Betye Saar (American, born 1926) creates multimedia collages, assemblages, altars, and installations that illuminate denied or distorted narratives of history and Black experience. Her work challenges racial and sexist stereotypes deeply rooted in American culture while simultaneously paying tribute to her African, Native American, Irish, and Creole heritage. The Destiny of Latitude & Longitude—her largest and most significant cage assemblage to date—evokes the nightmare and terrors of the Middle Passage while pointing to the continuous entrapment of a global economy in the trading of stolen peoples. This is the first work by Saar to enter the BMA’s collection, joining recently collected peers Barbara Chase-Riboud, Howardena Pindell, and Mary Lovelace O’Neal, as well as her daughter Alison Saar.
• Joyce J. Scott. Hip Hop Saint, Tupac. 2014.
Joyce J. Scott (American, born 1948) is among the most important American artists living and working today. Her five-decade career spans sculpture, assemblage, jewelry, textile, beadwork, glass, printmaking, comics, storytelling, immersive installation, performance, sound, and social practice, and demonstrates an intersectional approach to life, social justice, and creativity. This monotype belongs to Scott’s ongoing Hip Hop Saints series, in which she frames hip hop artists of the 1990s as allegorical figures. This highly tender portrait memorializes slain rapper Tupac Shakur (1971-1996), who spent formative years at Baltimore’s Dunbar High School and Baltimore School for the Arts. It is the tenth work by the artist to enter the collection.
• Jaune Quick-to-See Smith. Echo Map I. 2000.
Jaune Quick-to-See Smith’s (Enrolled Salish, member of the Confederated Salish and Kootenai Nation, Montana, born 1940) influential career as an artist, activist, teacher, and curator spans more than four decades. Echo Map I belongs to her most iconic and searing series—the map paintings—which she began in 1992 in response to the Columbus Quincentennial and evolved as a multifaceted ongoing project. This monumental, emotionally evocative painting explores the prevalence and distribution of Spanish speakers across the U.S. and how those stories of migration intersect with Indigenous histories. This is the first painting by Quick-to-See Smith to enter the BMA collection. It joins two lithographs by the artist that entered the collection in 1996, as well as seven works on paper acquired this year as a gift from Garth Greenan.
• Kay WalkingStick. Fantasy for a January Day. 1971.
Kay WalkingStick (American, born 1935) is a citizen of the Cherokee Nation of Oklahoma and a renowned artist who focuses on the American landscape and its metaphorical significances. Fantasy for a January Day belongs to an early series of paintings featuring silhouettes of human figures in chromatic colors and is distinguished by its daring turn of the female gaze to the male nude. This painting shows the artist focusing on themes of gender and sexuality, as well as painterly concerns of color and space. This work and Jaune Quick-To-See Smith’s Echo Map I are the first major contemporary paintings by Native American artists acquired by the BMA and advance the stories the museum can share around Indigeneity as artistic identity in North America.
• Zarina. A Sigh. 1968.; Letters from Home (portfolio). 2004.; Abyss. 2013.; Beyond the Stars. 2014.
Zarina (Indian, 1937-2020) explores the transient and subjective definitions of home, place, language, family, journey, and memory. This selection of works entering the BMA represent different aspects of Zarina’s creative process within her wider thematic examinations. A Sigh (1968) relates to both her personally itinerant life and to the historical division of British India into the separate and warring countries of India and Pakistan in 1947. The portfolio Letters from Home (2004) explores the long-term effects of that historical event in a deeply personal collection of eight intaglio prints replicating a group of letters the artist’s sister, Rani, wrote but never posted. The violent chaos caused by Partition is further distilled in Abyss (2013), which renders the Radcliffe line. The BMA had work on paper by the artist prior to this acquisition.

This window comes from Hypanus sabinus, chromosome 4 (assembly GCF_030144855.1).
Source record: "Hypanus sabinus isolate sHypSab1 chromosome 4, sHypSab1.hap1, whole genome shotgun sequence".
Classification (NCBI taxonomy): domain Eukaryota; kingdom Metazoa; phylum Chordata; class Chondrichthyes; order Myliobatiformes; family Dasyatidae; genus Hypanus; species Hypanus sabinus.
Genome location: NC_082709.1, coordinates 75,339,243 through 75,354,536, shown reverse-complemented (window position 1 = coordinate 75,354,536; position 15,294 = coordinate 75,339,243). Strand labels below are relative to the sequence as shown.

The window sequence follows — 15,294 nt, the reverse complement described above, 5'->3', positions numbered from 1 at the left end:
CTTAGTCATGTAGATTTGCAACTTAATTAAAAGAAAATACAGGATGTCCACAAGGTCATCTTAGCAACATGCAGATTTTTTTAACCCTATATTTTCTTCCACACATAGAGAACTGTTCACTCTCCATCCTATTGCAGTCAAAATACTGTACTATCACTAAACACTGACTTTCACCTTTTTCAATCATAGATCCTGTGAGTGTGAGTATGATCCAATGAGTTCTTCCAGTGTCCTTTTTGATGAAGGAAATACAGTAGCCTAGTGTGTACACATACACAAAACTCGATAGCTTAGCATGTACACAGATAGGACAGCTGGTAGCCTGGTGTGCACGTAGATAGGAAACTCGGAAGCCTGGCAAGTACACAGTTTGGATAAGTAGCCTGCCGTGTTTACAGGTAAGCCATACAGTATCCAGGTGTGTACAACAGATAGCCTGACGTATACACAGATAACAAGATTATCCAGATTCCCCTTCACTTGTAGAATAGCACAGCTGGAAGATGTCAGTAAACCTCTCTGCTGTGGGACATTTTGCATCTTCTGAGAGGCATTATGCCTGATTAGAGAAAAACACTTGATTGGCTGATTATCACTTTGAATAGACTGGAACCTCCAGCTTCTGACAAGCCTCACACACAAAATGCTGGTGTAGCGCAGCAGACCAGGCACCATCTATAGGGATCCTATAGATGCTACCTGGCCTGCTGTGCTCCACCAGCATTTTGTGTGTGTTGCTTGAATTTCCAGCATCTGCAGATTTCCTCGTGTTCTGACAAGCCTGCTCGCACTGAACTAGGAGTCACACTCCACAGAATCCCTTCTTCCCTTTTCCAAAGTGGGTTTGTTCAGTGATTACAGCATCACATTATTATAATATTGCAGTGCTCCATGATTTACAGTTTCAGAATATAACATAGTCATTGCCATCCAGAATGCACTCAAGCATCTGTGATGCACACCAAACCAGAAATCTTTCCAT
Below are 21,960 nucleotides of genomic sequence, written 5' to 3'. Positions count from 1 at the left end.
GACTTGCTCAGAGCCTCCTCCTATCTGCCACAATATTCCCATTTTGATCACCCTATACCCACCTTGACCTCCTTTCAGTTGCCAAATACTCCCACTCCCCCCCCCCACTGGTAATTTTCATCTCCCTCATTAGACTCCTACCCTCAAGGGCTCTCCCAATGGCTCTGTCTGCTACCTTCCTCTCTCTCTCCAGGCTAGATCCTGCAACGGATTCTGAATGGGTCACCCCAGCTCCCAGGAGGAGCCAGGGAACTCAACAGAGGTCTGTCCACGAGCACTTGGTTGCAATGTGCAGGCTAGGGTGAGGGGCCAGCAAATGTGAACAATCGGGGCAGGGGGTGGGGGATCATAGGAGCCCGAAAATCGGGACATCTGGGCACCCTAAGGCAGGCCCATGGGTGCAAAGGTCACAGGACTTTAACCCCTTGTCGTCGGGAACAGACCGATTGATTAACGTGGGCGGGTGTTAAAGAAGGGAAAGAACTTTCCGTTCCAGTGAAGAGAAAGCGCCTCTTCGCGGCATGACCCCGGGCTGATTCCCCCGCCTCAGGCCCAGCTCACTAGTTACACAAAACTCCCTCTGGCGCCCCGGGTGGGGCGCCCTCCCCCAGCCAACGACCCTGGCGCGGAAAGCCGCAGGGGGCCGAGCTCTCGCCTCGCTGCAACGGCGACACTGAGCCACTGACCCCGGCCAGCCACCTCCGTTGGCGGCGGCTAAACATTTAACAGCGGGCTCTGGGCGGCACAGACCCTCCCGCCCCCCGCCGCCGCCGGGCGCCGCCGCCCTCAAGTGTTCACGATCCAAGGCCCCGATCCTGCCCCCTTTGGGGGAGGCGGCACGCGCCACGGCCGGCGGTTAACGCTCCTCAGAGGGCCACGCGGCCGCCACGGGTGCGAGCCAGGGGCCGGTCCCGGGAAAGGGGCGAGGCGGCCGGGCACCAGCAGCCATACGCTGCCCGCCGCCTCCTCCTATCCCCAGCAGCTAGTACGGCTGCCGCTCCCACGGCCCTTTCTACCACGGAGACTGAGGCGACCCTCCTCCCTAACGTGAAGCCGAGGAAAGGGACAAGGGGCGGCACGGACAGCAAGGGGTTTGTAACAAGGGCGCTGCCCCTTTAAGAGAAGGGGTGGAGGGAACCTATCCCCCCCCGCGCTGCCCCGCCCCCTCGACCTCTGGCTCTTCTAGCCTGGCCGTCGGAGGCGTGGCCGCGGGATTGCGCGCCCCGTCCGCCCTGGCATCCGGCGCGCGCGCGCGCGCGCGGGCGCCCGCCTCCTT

Among the many significant gifts of art given to the museum are a group of 35 remarkable works on paper from Baltimore-based collectors Frances K. and George Alderson. It includes major graphic artists active in Europe, particularly France, and the United States during the mid-19th to the early 20th centuries, including Marie Bracquemond, Alexander Calder, Mary Cassatt, Germaine de Coster, Kees van Dongen, Raoul Dufy, Henri Charles Guérard, Jeanne Guérard-Gonzalès, Jean-Emile Laboureur, Georges Lepape, Auguste Lepère, Maximilian Luce, John Marin, Alfredo Müller, Augusta Rathbone, Jacques Villon, and James McNeill Whistler. The couple has been affiliated with the BMA for many years and gave the museum 117 works on paper in 2015. This gift provides a valuable addition to the BMA’s extraordinary collection of graphic arts, illustrating a broader range of printmaking techniques and practitioners, including artists like de Coster, Rathbone, and others not previously represented in the collection.
Also notable are two owl vases (both titled Chouette, 1969) and two plates (Picador et Taureau, 1953 and Toros Ramie, 1952) designed by Pablo Picasso and gifted to the BMA in memory of Jane Pumphrey Nes, a collector who had lived in Baltimore and Paris. The works were created during Picasso’s 25-year exploration of ceramics at the Madoura pottery factory led by ceramicist Suzanne Ramié and her husband in Vallauris, France. There, Picasso worked as a designer, modeler, maker, and glaze inventor, creating at least 633 pieces or editions that translated his two-dimensional visions into expressive, three-dimensional objects.
About the Baltimore Museum of Art
Founded in 1914, the Baltimore Museum of Art (BMA) inspires people of all ages and backgrounds through exhibitions, programs, and collections that tell an expansive story of art—challenging long-held narratives and embracing new voices. Our outstanding collection of more than 97,000 objects spans many eras and cultures and includes the world’s largest public holding of works by Henri Matisse; one of the nation’s finest collections of prints, drawings, and photographs; and a rapidly growing number of works by contemporary artists of diverse backgrounds. The museum is also distinguished by a neoclassical building designed by American architect John Russell Pope and two beautifully landscaped gardens featuring an array of modern and contemporary sculpture. The BMA is located three miles north of the Inner Harbor, adjacent to the main campus of Johns Hopkins University, and has a community branch at Lexington Market. General admission is free so that everyone can enjoy the power of art.